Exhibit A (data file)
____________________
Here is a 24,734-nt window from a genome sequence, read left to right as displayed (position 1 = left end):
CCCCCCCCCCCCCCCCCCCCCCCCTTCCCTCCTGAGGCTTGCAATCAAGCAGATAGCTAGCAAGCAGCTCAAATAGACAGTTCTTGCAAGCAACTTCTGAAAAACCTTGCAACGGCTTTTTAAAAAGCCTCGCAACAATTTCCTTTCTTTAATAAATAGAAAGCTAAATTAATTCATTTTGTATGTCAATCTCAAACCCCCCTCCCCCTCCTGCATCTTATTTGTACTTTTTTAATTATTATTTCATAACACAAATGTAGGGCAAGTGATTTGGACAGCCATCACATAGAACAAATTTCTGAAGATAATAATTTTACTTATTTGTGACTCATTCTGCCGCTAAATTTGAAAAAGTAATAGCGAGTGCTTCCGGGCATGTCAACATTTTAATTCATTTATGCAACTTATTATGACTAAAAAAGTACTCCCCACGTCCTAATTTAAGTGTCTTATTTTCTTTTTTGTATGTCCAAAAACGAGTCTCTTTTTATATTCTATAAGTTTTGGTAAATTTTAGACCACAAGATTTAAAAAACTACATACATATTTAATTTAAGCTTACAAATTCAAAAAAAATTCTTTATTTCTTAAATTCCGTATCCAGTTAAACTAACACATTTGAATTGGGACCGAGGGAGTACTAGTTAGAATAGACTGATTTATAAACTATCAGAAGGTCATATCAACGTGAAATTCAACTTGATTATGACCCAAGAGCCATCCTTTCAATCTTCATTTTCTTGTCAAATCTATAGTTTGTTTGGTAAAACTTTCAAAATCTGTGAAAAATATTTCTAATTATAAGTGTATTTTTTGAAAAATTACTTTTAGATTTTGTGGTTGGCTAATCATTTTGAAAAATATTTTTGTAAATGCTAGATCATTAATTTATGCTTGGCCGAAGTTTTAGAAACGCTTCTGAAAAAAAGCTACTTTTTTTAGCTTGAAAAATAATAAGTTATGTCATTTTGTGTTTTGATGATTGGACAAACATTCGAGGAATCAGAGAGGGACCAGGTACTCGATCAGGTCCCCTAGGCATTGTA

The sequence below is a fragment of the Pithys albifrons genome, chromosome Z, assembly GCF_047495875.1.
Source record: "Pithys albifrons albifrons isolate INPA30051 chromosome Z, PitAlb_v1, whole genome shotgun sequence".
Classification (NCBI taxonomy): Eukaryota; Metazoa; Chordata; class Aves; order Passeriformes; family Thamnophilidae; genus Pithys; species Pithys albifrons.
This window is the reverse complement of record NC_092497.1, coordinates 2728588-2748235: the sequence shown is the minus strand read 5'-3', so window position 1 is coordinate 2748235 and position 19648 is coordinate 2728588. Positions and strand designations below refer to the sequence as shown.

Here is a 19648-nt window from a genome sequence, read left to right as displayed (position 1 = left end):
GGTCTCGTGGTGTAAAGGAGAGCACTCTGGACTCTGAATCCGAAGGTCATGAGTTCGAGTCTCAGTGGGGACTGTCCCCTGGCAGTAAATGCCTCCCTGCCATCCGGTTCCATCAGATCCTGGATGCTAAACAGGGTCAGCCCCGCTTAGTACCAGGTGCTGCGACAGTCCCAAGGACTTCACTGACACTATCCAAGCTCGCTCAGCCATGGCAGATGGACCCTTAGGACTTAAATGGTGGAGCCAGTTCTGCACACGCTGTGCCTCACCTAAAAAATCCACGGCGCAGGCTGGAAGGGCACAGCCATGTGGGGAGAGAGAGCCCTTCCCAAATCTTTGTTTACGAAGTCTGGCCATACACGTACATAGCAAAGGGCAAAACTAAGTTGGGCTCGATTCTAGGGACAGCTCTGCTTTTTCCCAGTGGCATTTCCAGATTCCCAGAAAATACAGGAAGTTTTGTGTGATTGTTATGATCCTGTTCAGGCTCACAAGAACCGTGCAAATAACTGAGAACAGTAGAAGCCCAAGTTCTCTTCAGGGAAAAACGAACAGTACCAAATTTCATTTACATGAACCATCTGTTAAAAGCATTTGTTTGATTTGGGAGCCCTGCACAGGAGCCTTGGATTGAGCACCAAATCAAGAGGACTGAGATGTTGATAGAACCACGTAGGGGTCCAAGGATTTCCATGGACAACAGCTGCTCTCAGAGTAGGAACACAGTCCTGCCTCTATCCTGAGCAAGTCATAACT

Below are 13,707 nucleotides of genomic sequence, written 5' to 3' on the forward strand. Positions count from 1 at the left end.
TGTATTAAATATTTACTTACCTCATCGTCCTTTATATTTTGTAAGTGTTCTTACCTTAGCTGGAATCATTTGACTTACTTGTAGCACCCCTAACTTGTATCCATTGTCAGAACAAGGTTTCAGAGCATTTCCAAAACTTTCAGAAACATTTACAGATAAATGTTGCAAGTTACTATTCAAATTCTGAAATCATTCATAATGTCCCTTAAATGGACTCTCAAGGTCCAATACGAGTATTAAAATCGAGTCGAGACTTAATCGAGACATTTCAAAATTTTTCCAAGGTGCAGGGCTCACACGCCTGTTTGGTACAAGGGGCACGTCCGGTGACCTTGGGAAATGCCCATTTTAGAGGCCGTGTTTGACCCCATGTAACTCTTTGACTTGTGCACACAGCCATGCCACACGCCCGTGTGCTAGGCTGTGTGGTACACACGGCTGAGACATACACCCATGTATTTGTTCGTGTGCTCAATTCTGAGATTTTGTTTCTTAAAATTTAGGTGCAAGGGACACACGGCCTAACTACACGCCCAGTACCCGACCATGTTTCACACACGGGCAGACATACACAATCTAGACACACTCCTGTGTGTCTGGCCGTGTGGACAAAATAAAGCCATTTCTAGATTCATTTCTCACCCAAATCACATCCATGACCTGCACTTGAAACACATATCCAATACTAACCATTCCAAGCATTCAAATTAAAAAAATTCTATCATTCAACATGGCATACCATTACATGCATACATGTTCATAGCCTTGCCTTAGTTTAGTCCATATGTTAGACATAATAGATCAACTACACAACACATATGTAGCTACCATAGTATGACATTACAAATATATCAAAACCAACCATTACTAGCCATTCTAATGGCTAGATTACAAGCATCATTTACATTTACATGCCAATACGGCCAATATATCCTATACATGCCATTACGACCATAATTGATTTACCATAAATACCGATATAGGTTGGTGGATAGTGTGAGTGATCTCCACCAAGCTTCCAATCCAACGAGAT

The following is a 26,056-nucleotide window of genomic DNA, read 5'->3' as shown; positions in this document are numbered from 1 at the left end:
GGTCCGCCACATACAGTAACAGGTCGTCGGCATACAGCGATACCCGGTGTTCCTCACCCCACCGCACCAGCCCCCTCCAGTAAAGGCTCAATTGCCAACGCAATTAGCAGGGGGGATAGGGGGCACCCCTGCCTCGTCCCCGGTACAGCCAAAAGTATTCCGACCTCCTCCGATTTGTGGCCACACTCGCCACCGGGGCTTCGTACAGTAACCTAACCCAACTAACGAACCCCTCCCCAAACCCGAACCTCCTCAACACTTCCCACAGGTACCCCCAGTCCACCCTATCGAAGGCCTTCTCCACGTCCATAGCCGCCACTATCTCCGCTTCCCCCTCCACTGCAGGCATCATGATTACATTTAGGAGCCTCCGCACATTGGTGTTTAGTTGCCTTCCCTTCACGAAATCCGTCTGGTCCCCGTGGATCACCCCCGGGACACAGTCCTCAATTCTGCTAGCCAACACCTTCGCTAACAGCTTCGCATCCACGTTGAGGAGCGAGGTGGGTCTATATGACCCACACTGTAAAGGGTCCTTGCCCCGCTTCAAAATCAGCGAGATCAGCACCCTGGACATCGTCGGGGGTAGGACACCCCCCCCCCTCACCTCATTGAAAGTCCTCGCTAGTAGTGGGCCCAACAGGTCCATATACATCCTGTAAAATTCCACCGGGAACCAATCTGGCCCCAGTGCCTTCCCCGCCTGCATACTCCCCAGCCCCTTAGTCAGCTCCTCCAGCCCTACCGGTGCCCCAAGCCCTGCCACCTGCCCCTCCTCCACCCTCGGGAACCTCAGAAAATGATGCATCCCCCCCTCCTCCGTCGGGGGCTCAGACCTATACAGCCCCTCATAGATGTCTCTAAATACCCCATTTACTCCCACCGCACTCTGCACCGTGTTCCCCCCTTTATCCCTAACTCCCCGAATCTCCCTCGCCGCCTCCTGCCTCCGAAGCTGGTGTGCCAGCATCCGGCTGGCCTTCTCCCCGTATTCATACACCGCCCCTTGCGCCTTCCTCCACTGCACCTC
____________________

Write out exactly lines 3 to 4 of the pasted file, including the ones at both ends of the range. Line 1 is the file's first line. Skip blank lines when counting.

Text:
The sequence below is a fragment of the Pithys albifrons genome, chromosome Z, assembly GCF_047495875.1.
Source record: "Pithys albifrons albifrons isolate INPA30051 chromosome Z, PitAlb_v1, whole genome shotgun sequence".